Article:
Bush Tax Cuts

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There were few areas where John McCain opposed President Bush and Washington Republicans as visibly as his opposition to the Bush-Cheney tax policies. He spoke against them in his 2000 campaign, saying they were unfair to the middle class. He said they would balloon the deficit, and he condemned budget-busting tax cuts during wartime. On the campaign trail, he waffles on whether to repeal the estate tax, adopts trickle-down talking points, and takes both side of the controversial "Fair Tax." John McCain is no maverick on taxes, he's a middle class nightmare.


McCain Switched on Tax Fairness

2001: McCain Said Bush Tax Cuts Benefit the Wealthy At The Expense Of The Middle Class. In 2001, McCain was one of only two Senate Republicans to vote against President Bush's $1.35 trillion tax cut, according to the AP. He said the measure cut tax rates for the wealthy "at the expense of middle-class Americans." [1]

2007: McCain Trades Fairness for Politics. McCain Has Vowed To Make Bush's Tax Cuts Permanent. In his quest for the 2008 Republican nomination, McCain has promised, "I will not let the Democrats roll back the Bush tax cuts." McCain's economic plan would "make the Bush income and investment tax cuts permanent." [2]

McCain Went Soft On Fiscal Discipline

Description: McCain: No Change

Posted: March 7, 2008

URL: YouTube

2003: McCain Said Tax Cuts Would "Lower the National Income" and Worsen the Deficit. When Senator McCain opposed the Bush tax cuts in 2003, he wrote a letter to the President saying "We should be concerned about deficits, Mr. President. They limit economic expansion by reducing the amount of national savings available for investment. This raises both interest rates and interest payments on the national debt. Deficits constrain our ability to respond effectively to unanticipated fiscal events. If we do not reduce them, projected long term deficits will reach dangerous levels, lowering the national income and standards of living for future American generations. That said, Mr. President, I would still be open, at some point, to proposals to stimulate the economy with tax cuts. But not now. We should, Mr. President, take a pause in our efforts to increase spending on non-defense needs and to reduce taxes." [3]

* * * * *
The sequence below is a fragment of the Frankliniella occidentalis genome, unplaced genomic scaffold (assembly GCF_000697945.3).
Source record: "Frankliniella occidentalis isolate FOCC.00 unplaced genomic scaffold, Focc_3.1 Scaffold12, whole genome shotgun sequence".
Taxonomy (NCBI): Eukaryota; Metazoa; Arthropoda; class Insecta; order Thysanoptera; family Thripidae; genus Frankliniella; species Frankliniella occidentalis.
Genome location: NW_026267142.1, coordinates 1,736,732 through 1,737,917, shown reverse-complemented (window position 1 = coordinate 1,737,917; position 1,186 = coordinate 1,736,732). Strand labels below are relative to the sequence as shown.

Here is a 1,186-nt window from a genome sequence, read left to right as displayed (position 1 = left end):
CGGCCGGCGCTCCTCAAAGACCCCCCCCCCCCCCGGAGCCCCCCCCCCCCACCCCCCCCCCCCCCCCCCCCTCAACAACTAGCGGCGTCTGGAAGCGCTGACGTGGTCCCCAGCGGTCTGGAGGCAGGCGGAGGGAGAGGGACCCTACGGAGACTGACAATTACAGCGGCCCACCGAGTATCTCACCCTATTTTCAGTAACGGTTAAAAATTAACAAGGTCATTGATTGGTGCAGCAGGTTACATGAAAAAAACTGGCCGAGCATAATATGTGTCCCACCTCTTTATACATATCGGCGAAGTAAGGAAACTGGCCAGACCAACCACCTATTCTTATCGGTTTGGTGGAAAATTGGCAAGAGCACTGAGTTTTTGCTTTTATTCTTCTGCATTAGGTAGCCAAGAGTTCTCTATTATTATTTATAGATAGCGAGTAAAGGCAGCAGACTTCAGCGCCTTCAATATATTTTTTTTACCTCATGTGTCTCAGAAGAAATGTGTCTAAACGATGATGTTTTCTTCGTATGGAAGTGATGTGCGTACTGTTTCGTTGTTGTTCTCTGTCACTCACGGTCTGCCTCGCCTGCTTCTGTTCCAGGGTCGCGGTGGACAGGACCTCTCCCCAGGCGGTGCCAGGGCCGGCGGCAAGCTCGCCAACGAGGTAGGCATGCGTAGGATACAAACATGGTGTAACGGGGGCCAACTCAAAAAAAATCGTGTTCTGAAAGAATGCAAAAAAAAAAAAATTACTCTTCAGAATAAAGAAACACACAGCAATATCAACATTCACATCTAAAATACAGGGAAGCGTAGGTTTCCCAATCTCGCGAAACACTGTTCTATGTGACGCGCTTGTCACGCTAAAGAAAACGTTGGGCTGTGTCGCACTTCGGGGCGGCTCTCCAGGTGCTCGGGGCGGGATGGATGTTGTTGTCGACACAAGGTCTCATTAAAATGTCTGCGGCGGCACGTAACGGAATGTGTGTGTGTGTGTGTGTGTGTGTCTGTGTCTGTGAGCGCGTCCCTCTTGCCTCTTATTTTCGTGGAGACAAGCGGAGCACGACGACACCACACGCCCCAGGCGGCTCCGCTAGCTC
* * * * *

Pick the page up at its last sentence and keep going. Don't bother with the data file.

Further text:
2007: Fiscal Discipline Gives Way to Reckless Theories: McCain Now Says Tax Cuts Increase Revenue. Asked if he might consider a tax increase as part of a compromise for entitlements or tax simplification, Senator McCain responded "No. None. None. Tax cuts, starting with Kennedy, as we all know, increase revenues. So what's the argument for increasing taxes? If you get the opposite effect out of tax cuts?" [4]

McCain Gives Up On Wartime Sacrifice

2004: McCain Opposed Cutting Taxes During Wartime. "Senator McCain, who spent five years in a North Vietnamese prison, excoriated fellow Republican for pushing more tax cuts while U.S. troops are fighting in Iraq and Afghanistan. ‘Throughout our history, wartime has been a time of sacrifice…What have we sacrificed?' McCain said. ‘As mind-boggling as expanding Medicare has been, nothing tops my confusion for cutting taxes during wartime. I don't remember ever in the history of warfare when we cut taxes.'" [5]

2007: Proposes Unlimited Presence In Iraq Despite Huge Deficits. Cost of Current Obligation Outstrips All Other Proposals. McCain interrupted a voter during a townhall meeting in New Hampshire telling him we should "make it a hundred" years in Iraq and "that would be fine with me." After the townhall meeting, he told a reporter "that U.S. troops could be in Iraq for 'a thousand years' or 'a million years,' as far as he was concerned."[6] The cost of the current actions in Iraq has boomed from $50 billion to $1.2 trillion. Enough to pay for universal health care, universal preschool and implementing every recommendation of the 9/11 commission, and still have more than $50 billion left. [7]

The Old John McCain Was Right!

Bush Economic Policy Increased Deficit, Hurt The Economy. The Bush tax cuts have created larger budget deficits, increased government borrowing, and put upward pressure on current interest rates. Analysis by the Congressional Budget Office, the Joint Committee on Taxation, and independent tax analysts all conclude that the negative economic impacts of increased federal deficits far outweigh any positive economic impact of the tax cuts, leading to reduced real economic activity and employment over the long run. [8]

Related Articles


  1. ^ [AP, 5/26/01]
  2. ^ [AP, 10/10/07; John McCain For President Campaign Press Release, "John McCain Unveils Economic Plan: Bold Solutions For American Prosperity," 12/18/07]
  3. ^ [McCain Release, March 18, 2003]
  4. ^ [The National Review, 3/5/07]
  5. ^ [AP, 5/19/04]
  6. ^ [McCain Derry, NH townhall meeting , 1/3/08; motherjones.com , 1/3/08]
  7. ^ [New York Times, 1/17/2007]
  8. ^ [Center on Budget and Policy Priorities, Claim That Tax Cuts "Pay For Themselves" Is Too Good To Be True, July 27, 2006.]